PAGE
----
Wednesday, 19 April 2017 10:16

Scientists researching curbing emissions in cattle feedlots

Written by  Dave Mabell, Southern Alberta Newspapers
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Cattle feed from their numbered pens at a feedlot April 10 near Diamond City. Cattle feed from their numbered pens at a feedlot April 10 near Diamond City. Southern Alberta Newspapers photo by Ian Martens

Albertans love their beef, but families who live near feedlots may not be quite as enthusiastic.

What’s more, the methane they’re smelling is a significant art of the province’s greenhouse gas emissions, a critical factor in climate change.
Now, Alberta-based research may lead to reduced emissions — and happier neighbours. New feed additives, new ways to use forage crops and “new thinking” about farm operations are part of the story. So are new emissions-measuring techniques, adapted from approaches used in Alberta’s oil and gas industry.
Lethbridge scientists at Agriculture and Agri-Food Canada’s research station are playing a leading role in learning more about the emissions. Livestock operations continue to be a significant source, explains researcher Sean McGinn.
“That’s quite clear and generally recognized by the agricultural research community,” he says.
From 50 to 60 per cent of the nitrogen in the feed given to cattle is lost as ammonia right there in the feedlot, McGinn says. Nearly 10 per cent of Canada’s greenhouse gas emissions come from agriculture, he points out — and 90 per cent of that is from cattle manure.
As well as creating health hazards, such as the white haze seen in some confined areas, it also reduces the desired nitrogen level in manure.
With funding from the Alberta Livestock and Meat Agency, he and colleague Tom Flesch at the University of Alberta have been investigating how much airborne nitrogen is deposited on land downwind from the feedlot, and how much is carried much further. They’ve also been measuring the levels of methane and nitrous oxide, two more greenhouse gases related to cattle’s digestive system, and stored manure.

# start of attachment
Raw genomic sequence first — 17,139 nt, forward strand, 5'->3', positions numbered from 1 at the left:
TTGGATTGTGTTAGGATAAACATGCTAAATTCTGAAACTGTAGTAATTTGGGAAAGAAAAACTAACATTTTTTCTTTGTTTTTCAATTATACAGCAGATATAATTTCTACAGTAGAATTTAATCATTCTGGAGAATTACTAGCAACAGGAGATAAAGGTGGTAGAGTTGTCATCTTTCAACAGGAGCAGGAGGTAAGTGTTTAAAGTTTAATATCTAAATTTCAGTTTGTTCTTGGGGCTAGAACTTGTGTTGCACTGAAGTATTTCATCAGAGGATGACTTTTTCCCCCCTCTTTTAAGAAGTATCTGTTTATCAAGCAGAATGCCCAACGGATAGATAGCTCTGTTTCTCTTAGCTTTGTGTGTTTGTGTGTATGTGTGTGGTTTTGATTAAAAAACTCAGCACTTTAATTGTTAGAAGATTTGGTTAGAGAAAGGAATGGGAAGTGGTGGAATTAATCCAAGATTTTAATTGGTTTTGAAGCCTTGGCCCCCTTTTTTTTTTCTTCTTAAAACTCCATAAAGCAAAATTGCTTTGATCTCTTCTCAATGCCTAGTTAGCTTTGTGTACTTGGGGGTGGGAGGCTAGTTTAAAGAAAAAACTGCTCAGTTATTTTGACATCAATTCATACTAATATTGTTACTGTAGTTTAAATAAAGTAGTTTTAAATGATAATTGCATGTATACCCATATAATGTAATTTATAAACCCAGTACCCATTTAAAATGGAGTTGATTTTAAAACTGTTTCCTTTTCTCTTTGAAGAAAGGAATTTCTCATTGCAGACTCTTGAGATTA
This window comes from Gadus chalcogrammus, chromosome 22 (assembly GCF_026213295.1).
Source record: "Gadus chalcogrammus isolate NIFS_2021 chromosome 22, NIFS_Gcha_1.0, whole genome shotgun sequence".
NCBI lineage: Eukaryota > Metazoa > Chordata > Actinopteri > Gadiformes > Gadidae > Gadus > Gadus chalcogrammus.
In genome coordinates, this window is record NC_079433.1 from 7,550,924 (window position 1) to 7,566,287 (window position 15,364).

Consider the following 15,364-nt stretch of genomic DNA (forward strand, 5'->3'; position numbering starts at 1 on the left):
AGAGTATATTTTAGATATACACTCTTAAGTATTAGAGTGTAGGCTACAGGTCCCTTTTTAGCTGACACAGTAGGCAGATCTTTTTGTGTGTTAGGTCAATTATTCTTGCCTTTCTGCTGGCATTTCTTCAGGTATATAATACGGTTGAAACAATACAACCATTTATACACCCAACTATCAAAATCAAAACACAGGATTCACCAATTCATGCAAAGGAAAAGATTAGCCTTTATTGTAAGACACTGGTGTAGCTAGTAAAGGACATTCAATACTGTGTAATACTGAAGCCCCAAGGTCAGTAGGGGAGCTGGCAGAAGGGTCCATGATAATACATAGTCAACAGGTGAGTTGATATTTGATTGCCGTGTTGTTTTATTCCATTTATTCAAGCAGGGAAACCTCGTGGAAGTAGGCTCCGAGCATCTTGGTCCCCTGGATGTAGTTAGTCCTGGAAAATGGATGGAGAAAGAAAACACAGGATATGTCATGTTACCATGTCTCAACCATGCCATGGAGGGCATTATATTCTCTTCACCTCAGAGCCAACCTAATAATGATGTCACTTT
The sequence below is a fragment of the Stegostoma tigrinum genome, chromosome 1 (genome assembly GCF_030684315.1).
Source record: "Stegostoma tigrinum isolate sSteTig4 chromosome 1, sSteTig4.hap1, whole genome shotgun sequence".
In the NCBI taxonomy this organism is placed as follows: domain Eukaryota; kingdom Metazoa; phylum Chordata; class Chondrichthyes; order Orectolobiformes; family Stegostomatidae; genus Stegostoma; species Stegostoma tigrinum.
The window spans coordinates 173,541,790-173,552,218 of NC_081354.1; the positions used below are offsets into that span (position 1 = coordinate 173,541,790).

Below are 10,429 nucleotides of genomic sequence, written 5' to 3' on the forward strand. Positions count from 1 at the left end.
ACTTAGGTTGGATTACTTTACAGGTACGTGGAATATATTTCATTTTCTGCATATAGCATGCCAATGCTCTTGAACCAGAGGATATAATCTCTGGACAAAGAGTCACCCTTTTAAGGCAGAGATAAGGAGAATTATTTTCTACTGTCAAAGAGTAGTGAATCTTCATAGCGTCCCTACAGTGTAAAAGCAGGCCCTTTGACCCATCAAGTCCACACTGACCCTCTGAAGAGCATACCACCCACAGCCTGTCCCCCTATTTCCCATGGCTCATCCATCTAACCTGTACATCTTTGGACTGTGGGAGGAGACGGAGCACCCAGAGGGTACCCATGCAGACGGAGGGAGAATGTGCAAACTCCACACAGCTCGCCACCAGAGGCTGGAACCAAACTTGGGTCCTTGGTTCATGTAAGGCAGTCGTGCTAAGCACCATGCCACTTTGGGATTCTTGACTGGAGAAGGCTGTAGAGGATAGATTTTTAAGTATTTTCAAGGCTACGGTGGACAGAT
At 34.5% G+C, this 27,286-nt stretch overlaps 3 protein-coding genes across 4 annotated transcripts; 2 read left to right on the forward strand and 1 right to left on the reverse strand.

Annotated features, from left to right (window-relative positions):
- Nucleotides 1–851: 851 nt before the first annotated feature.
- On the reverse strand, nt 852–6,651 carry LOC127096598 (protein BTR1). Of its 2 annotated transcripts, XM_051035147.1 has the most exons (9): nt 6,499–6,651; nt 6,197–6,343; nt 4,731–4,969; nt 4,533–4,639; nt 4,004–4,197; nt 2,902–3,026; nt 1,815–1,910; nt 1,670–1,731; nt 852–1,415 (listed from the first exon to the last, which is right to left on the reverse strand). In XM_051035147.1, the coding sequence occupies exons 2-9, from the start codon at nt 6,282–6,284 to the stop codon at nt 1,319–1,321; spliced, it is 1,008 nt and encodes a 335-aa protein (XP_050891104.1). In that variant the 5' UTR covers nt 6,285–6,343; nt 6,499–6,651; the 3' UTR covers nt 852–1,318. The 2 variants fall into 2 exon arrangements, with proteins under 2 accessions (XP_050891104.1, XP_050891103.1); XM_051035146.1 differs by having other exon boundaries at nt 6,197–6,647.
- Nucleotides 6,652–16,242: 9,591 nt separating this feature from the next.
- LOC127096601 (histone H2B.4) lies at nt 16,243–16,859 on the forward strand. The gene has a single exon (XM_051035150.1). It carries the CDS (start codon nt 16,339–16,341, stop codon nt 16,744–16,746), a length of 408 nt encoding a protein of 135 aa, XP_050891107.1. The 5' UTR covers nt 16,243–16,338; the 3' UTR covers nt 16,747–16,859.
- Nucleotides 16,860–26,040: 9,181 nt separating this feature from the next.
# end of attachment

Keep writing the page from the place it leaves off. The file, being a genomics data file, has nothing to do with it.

Using “open path lasers” that move over the feedlots, they’ve been able to measure the emissions. That technology was first used to measure flarestack emissions in the oilpatch.
In the U.S., observers point out, large animal feeding operations have been required to measure and report air releases of “hazardous substances” from animal waste.
Researchers in Lethbridge are also showing how an inhibitor compound created in Switzerland can control methane. Karen Beauchemin says the feed additive has proven itself in feedlot trials and is being registered for use in North America.
“It is a very promising emission control alternative that could be available within three to five years,” she says.
Adjusting the cattle’s diet — by harvesting forage crops earlier, for example — has also proven effective.
Karen Koenig, who’s also a researcher in Lethbridge, says not over-feeding protein to the animals can also reduce emissions.
Distillers grains, a byproduct of the ethanol industry, are a case in point. Their nutrients are highly concentrated.
“When added to diets as an energy supplement, it often results in overfeeding protein, which increases ammonia emissions,” she points out.
By contrast, Koenig says, adding tannins to their diet can bind the nitrogen while it’s in the animal’s digestive system, and keep more of it in the resulting manure.
“There are supplements on the market with these products in them already, but we are evaluating them in terms of ammonia and methane management.”
Looking west, Koenig says a research project in the Fraser Valley is studying crop production in the context of a “whole farm” approach that also includes dairy cattle. The selection of crops, their fertilization, the number of cuts and the feed quality are all taken into consideration.
“We are looking at what is needed to meet the needs of the dairy cow,” she says. “It’s a whole farm system that does not oversupply nutrients to the animal.”

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